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Journal of Interdisciplinary Feminist Thought

Disciplines

Gender and Sexuality | Inequality and Stratification | Medicine and Health

Abstract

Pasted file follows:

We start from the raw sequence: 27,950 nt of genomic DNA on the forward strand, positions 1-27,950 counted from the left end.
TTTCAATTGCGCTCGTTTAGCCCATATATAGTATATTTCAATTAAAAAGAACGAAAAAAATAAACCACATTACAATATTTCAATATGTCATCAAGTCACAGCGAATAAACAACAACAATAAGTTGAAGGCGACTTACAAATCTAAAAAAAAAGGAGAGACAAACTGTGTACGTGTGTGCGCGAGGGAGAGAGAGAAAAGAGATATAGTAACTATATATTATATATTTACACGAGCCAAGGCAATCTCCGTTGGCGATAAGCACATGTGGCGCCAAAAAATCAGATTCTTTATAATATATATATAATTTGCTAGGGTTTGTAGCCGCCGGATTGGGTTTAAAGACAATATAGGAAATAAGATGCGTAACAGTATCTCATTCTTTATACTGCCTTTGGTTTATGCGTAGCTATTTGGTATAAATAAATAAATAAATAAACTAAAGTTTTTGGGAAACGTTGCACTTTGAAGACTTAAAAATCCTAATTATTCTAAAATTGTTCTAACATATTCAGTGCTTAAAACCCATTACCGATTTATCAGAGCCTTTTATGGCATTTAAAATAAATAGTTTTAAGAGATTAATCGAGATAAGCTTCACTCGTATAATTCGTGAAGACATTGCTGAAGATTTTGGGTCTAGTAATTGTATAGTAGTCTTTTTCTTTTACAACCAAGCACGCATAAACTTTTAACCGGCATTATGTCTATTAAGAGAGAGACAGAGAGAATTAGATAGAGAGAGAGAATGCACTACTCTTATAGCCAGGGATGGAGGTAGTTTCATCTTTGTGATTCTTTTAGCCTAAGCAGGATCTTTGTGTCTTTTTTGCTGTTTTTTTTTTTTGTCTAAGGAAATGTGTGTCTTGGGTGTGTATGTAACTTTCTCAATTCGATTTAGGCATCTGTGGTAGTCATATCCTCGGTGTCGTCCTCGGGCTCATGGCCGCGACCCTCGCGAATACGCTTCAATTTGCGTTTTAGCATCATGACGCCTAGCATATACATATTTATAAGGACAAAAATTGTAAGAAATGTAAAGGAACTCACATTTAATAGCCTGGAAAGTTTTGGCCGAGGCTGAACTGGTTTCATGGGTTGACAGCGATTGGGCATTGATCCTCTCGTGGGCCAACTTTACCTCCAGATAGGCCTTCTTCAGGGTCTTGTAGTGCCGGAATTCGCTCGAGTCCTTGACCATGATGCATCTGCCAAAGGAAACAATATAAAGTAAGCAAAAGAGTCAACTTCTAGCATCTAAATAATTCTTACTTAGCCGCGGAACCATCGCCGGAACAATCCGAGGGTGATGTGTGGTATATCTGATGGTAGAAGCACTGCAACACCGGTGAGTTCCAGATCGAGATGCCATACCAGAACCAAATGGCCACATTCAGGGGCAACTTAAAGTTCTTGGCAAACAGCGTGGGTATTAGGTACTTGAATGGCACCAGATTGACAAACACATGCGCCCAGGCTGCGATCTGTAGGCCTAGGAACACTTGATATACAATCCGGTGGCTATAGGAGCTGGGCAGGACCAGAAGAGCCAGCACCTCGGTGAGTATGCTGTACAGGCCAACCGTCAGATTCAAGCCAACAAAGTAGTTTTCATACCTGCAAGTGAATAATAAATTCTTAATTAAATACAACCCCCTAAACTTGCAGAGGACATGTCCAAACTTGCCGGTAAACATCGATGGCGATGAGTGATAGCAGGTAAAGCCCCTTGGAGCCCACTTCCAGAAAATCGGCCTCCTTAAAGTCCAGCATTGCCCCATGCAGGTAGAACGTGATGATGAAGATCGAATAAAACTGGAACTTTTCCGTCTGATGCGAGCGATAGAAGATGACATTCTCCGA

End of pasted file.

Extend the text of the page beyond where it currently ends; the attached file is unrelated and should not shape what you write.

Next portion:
In the hospital, both male and female doctors ‘do gender’, but because men and masculinity are associated with greater authority (and by association, competence), masculinised traits are favoured over feminine traits in the hospital workplace. In order to be accepted as competent doctors, female doctors expend a great deal of ‘emotional labour’ and ‘do gender’ by acting out prized masculine traits through appearance and behaviour strategies and thereby gaining legitimacy as respected, competent doctors in their interactions with other co-workers (doctors, nurses) and patients. Our study looks at the varied experiences of both older/senior and younger/junior medical doctors. Through in-depth interviews with 41 male and female doctors, this article examines how masculinities and masculine practices become embedded, routinized and legitimised in the hospital workplace. We find that gender, age and specialty play important roles in gender stereotyping, negatively affecting not just female doctors, but male doctors too who may need to ‘do gender’ by adhering to the strictest masculine norms. By examining the interplay of gender inequalities in the everyday interactive workplace relationships between doctors, nurses and patients in hospitals, our study finds that everyday practices of gendered behaviour are driven by complex age-gender stereotypic intersections that do not prioritise female doctors, particularly young and female doctors.

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